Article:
Yes. You still need to have your product tested for unintentional emissions associated with the non-transmitter circuitry in your design. This process is much less painful – only 1 or 2 days if all goes well, and $1k-$2k costs. If you need immunity testing, that would be extra, but your product is essentially treated as a product without a wireless transmitter in it.
This post was aimed to give you the low down on wireless modules options. I hope you have a clearer picture of which route to take! Let me know if you have any questions in the comments.
Thanks for providing this article. It was excellent. I have a question concerning using a pre-certified module. When using a pre-certified module the article says that the certification risk is zero. Does that mean that when performing emission and immunity testing that you perform this testing with the pre-certified module either off or not in the product that is undergoing testing because otherwise I think that there would still be some risk.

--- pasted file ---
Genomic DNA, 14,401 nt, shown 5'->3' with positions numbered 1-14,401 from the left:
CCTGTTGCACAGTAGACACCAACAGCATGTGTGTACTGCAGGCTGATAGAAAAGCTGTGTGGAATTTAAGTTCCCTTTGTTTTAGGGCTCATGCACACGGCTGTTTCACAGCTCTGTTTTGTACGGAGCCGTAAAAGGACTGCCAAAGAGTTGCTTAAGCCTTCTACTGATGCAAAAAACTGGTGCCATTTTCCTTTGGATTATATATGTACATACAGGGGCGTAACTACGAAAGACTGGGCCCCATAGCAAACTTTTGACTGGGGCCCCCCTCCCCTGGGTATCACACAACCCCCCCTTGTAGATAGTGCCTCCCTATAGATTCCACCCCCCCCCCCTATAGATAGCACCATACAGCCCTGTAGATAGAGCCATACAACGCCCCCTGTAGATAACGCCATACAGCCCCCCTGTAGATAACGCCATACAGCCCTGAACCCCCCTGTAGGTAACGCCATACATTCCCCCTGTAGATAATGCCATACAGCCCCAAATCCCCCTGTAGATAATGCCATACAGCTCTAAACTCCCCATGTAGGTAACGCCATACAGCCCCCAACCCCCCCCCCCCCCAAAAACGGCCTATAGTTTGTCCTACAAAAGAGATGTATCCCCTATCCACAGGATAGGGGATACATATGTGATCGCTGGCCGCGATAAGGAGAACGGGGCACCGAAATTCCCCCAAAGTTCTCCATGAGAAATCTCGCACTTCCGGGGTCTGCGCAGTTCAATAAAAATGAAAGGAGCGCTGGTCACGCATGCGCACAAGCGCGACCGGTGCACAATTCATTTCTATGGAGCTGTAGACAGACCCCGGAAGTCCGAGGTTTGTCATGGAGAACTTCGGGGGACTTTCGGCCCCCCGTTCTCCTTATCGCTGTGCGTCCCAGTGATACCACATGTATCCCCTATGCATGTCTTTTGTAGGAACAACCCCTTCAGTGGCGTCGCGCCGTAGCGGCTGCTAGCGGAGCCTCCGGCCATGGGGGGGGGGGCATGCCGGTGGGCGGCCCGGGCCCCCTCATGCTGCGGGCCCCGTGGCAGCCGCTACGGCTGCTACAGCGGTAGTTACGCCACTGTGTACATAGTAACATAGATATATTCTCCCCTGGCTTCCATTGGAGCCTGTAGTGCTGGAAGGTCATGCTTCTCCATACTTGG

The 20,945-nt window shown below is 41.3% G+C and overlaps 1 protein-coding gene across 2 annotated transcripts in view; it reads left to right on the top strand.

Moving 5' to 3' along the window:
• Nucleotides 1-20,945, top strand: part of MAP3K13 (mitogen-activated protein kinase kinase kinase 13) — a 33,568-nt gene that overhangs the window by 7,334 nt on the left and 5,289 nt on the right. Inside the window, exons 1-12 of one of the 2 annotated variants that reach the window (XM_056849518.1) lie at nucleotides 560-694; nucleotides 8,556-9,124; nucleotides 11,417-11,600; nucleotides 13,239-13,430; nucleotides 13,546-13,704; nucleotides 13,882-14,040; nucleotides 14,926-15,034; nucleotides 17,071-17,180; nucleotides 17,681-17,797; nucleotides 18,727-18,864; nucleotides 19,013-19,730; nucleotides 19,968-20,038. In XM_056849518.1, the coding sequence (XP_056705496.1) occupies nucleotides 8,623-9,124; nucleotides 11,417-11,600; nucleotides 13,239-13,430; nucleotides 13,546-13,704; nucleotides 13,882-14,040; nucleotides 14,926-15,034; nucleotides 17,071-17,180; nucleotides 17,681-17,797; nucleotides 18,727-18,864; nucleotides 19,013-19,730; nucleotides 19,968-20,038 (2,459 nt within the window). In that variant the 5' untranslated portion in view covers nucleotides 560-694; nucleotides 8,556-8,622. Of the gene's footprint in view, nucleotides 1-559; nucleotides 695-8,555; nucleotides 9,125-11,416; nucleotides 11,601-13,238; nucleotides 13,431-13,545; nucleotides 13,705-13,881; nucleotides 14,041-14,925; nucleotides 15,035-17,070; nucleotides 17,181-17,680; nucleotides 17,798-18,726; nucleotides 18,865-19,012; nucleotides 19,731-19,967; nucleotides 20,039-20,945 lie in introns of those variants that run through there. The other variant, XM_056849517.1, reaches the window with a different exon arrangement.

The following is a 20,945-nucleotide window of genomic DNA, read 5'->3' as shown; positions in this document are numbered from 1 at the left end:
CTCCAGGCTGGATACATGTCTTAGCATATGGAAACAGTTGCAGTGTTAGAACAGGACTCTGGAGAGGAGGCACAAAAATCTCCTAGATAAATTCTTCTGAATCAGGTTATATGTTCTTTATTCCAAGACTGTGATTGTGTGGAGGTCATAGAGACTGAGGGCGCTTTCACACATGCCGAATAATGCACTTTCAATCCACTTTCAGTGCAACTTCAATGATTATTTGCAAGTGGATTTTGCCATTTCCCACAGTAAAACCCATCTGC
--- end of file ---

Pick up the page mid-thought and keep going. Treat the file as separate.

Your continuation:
Hi Mike, if you’re using a wireless module that has already been assessed for compliance with the R&TTE directive, that compliance may or may not be transferred to your product depending on the way you purchased it and the way you use it. This guidance document outlines your responsibilities as a manufacturer for integration of module into your product (http://www.rtteca.com/TGN01%20-%20May%202013.pdf). Adhering strictly to the rules, it is possible that even if the module is ‘pre-approved’ for use in Europe, you will also need to have your final product tested to wireless, safety and EMC standards. See ETSI TR102 070-1 (http://www.etsi.org/deliver/etsi_tr/102000_102099/10207001/01.02.01_60/tr_10207001v010201p.pdf) for more details.